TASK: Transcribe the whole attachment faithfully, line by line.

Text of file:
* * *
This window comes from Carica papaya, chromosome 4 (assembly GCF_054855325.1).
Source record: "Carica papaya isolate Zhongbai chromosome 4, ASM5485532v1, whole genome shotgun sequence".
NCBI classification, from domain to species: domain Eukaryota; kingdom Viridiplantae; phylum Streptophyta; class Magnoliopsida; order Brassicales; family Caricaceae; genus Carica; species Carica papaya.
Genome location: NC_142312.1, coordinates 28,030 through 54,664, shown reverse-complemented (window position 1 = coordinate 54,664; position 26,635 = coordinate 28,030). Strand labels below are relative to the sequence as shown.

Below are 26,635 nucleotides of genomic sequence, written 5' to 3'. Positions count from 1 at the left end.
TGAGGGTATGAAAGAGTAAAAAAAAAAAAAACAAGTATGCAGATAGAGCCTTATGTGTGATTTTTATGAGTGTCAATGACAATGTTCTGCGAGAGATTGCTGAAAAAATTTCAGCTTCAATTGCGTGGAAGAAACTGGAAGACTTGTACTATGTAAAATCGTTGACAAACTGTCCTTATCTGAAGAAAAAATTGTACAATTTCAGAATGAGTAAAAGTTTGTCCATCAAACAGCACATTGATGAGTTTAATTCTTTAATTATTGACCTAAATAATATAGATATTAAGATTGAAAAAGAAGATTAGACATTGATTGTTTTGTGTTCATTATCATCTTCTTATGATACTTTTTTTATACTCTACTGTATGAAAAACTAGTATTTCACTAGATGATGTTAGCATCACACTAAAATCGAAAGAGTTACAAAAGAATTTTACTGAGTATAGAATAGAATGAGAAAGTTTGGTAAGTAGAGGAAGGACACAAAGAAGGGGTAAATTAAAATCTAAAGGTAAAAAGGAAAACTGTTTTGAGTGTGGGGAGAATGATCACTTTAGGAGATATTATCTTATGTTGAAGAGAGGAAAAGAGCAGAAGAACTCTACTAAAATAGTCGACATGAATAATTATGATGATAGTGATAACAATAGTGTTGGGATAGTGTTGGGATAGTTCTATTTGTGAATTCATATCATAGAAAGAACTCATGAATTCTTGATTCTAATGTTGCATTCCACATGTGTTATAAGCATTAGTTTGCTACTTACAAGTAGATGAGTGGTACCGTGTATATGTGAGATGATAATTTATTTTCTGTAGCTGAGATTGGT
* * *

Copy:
This window comes from Carica papaya, chromosome 4 (assembly GCF_054855325.1).
Source record: "Carica papaya isolate Zhongbai chromosome 4, ASM5485532v1, whole genome shotgun sequence".
NCBI classification, from domain to species: domain Eukaryota; kingdom Viridiplantae; phylum Streptophyta; class Magnoliopsida; order Brassicales; family Caricaceae; genus Carica; species Carica papaya.
Genome location: NC_142312.1, coordinates 28,030 through 54,664, shown reverse-complemented (window position 1 = coordinate 54,664; position 26,635 = coordinate 28,030). Strand labels below are relative to the sequence as shown.

Below are 26,635 nucleotides of genomic sequence, written 5' to 3'. Positions count from 1 at the left end.
TGAGGGTATGAAAGAGTAAAAAAAAAAAAAACAAGTATGCAGATAGAGCCTTATGTGTGATTTTTATGAGTGTCAATGACAATGTTCTGCGAGAGATTGCTGAAAAAATTTCAGCTTCAATTGCGTGGAAGAAACTGGAAGACTTGTACTATGTAAAATCGTTGACAAACTGTCCTTATCTGAAGAAAAAATTGTACAATTTCAGAATGAGTAAAAGTTTGTCCATCAAACAGCACATTGATGAGTTTAATTCTTTAATTATTGACCTAAATAATATAGATATTAAGATTGAAAAAGAAGATTAGACATTGATTGTTTTGTGTTCATTATCATCTTCTTATGATACTTTTTTTATACTCTACTGTATGAAAAACTAGTATTTCACTAGATGATGTTAGCATCACACTAAAATCGAAAGAGTTACAAAAGAATTTTACTGAGTATAGAATAGAATGAGAAAGTTTGGTAAGTAGAGGAAGGACACAAAGAAGGGGTAAATTAAAATCTAAAGGTAAAAAGGAAAACTGTTTTGAGTGTGGGGAGAATGATCACTTTAGGAGATATTATCTTATGTTGAAGAGAGGAAAAGAGCAGAAGAACTCTACTAAAATAGTCGACATGAATAATTATGATGATAGTGATAACAATAGTGTTGGGATAGTGTTGGGATAGTTCTATTTGTGAATTCATATCATAGAAAGAACTCATGAATTCTTGATTCTAATGTTGCATTCCACATGTGTTATAAGCATTAGTTTGCTACTTACAAGTAGATGAGTGGTACCGTGTATATGTGAGATGATAATTTATTTTCTGTAGCTGAGATTGGT